The study is more worrisome for children in middle and high school. This group was even more likely to infect others than adults were, the study found. But some experts said that finding may be a fluke or may stem from the children’s behaviors.
These older children are frequently as big as adults, and yet may have some of the same unhygienic habits as young children do. They may also have been more likely than the younger children to socialize with their peers within the high-rise complexes in South Korea.
“We can speculate all day about this, but we just don’t know,” Osterholm said. “The bottom line message is: There’s going to be transmission.”
He and other experts said schools will need to prepare for infections to pop up. Apart from implementing physical distancing, hand hygiene and masks, schools should also decide when and how to test students and staff — including, for example, bus drivers — when and how long to require people to quarantine, and when to decide to close and reopen schools.
But they face a monumental challenge because the evidence on transmission within schools has been far from conclusive so far, experts said. Some countries like Denmark and Finland have successfully reopened schools, but others, like China, Israel and South Korea, have had to close them down again.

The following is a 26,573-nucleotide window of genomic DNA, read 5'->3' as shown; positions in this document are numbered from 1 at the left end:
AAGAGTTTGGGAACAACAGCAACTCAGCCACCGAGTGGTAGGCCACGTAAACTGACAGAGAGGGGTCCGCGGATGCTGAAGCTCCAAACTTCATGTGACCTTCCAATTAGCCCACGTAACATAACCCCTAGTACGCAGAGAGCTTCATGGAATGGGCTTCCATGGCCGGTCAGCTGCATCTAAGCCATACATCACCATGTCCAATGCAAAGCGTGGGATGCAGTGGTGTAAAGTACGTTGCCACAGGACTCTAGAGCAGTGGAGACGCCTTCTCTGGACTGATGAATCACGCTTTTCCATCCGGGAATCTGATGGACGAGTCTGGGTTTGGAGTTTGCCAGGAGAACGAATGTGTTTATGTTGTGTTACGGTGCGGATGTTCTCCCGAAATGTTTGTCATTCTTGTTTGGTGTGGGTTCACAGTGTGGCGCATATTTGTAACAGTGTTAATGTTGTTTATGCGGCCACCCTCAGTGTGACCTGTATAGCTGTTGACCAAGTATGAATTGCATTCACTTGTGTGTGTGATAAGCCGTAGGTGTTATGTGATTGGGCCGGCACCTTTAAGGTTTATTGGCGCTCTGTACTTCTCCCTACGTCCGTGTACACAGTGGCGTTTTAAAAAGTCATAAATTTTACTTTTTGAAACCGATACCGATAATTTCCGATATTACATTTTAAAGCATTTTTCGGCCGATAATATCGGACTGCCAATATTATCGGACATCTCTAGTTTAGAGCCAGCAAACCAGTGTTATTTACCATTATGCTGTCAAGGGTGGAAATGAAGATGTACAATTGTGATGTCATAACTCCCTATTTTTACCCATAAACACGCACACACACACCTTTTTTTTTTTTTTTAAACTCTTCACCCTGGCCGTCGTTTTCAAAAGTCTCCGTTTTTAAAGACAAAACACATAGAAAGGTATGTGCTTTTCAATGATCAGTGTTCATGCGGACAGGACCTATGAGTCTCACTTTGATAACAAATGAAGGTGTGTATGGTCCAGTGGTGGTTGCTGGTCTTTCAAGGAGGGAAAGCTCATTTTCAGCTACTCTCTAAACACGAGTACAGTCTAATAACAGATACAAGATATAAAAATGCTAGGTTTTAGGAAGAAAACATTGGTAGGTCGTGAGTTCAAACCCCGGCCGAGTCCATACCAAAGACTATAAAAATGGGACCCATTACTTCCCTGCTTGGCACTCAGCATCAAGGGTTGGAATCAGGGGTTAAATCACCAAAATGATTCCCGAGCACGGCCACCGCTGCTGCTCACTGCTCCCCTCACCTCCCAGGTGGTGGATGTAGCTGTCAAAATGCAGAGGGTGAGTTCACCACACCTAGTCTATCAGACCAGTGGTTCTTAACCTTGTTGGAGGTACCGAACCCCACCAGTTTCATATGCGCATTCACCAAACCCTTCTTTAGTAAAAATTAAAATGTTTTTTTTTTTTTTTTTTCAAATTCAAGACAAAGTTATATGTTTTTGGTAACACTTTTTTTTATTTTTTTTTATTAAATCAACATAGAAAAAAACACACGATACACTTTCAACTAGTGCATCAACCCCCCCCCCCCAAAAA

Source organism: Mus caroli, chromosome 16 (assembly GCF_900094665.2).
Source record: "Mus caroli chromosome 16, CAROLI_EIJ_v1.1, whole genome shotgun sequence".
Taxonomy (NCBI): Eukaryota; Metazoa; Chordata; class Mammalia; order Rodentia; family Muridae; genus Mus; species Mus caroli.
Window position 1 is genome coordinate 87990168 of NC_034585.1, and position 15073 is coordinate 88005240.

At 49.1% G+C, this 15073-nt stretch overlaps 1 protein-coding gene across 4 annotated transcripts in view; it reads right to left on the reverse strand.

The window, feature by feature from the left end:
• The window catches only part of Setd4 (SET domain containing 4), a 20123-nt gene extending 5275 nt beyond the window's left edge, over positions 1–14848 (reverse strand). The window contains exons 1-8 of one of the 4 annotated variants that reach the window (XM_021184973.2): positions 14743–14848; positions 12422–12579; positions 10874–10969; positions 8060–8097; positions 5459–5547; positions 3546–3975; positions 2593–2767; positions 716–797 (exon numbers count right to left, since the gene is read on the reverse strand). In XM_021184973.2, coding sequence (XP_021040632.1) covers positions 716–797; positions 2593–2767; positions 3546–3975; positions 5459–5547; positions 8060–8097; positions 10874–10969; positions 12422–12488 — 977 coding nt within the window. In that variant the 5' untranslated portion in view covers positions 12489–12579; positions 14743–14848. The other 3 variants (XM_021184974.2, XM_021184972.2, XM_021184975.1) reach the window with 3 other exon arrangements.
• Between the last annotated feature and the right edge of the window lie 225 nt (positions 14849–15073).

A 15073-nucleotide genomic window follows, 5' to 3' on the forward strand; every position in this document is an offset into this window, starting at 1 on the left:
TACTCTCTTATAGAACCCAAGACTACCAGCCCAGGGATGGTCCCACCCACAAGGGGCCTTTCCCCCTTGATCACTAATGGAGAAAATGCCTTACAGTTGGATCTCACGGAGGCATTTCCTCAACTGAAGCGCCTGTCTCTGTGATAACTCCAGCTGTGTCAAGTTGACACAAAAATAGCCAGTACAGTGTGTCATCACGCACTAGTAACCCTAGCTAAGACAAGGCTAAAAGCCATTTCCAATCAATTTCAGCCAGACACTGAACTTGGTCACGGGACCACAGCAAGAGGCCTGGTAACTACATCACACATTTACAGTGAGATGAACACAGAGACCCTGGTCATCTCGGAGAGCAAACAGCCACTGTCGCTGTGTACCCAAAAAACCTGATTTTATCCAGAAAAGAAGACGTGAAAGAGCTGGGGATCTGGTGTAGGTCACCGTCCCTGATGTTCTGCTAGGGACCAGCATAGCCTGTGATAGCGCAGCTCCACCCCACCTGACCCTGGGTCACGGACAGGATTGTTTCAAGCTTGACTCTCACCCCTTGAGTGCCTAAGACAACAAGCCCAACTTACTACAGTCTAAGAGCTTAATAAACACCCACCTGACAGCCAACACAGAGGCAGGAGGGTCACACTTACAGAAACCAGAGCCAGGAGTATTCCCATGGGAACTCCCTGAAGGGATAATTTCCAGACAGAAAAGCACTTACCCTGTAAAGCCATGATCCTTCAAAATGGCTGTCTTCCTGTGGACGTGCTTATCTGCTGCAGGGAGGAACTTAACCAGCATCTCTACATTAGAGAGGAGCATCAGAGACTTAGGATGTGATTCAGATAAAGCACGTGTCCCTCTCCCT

“People, depending on their ideology on school opening, are choosing which evidence to present — and that needs to be avoided,” said Jeffrey Shaman, an epidemiologist at Columbia University’s Mailman School of Public Health in New York.
Although the new study does not offer definitive answers, he said, it does indicate that schools can increase virus levels within a community.
“So long as children are not just a complete dead end — incapable of passing the virus on, which does not seem to be the case — putting them together in schools, having them mix with teachers and other students will provide additional opportunities for the virus to move from person to person,” he said.
At the same time, Shaman said, it’s important for children not to miss out on critical years in education and socialization, and school districts have the unenviable task of choosing between those options: “It’s hard trying to find the right balance.”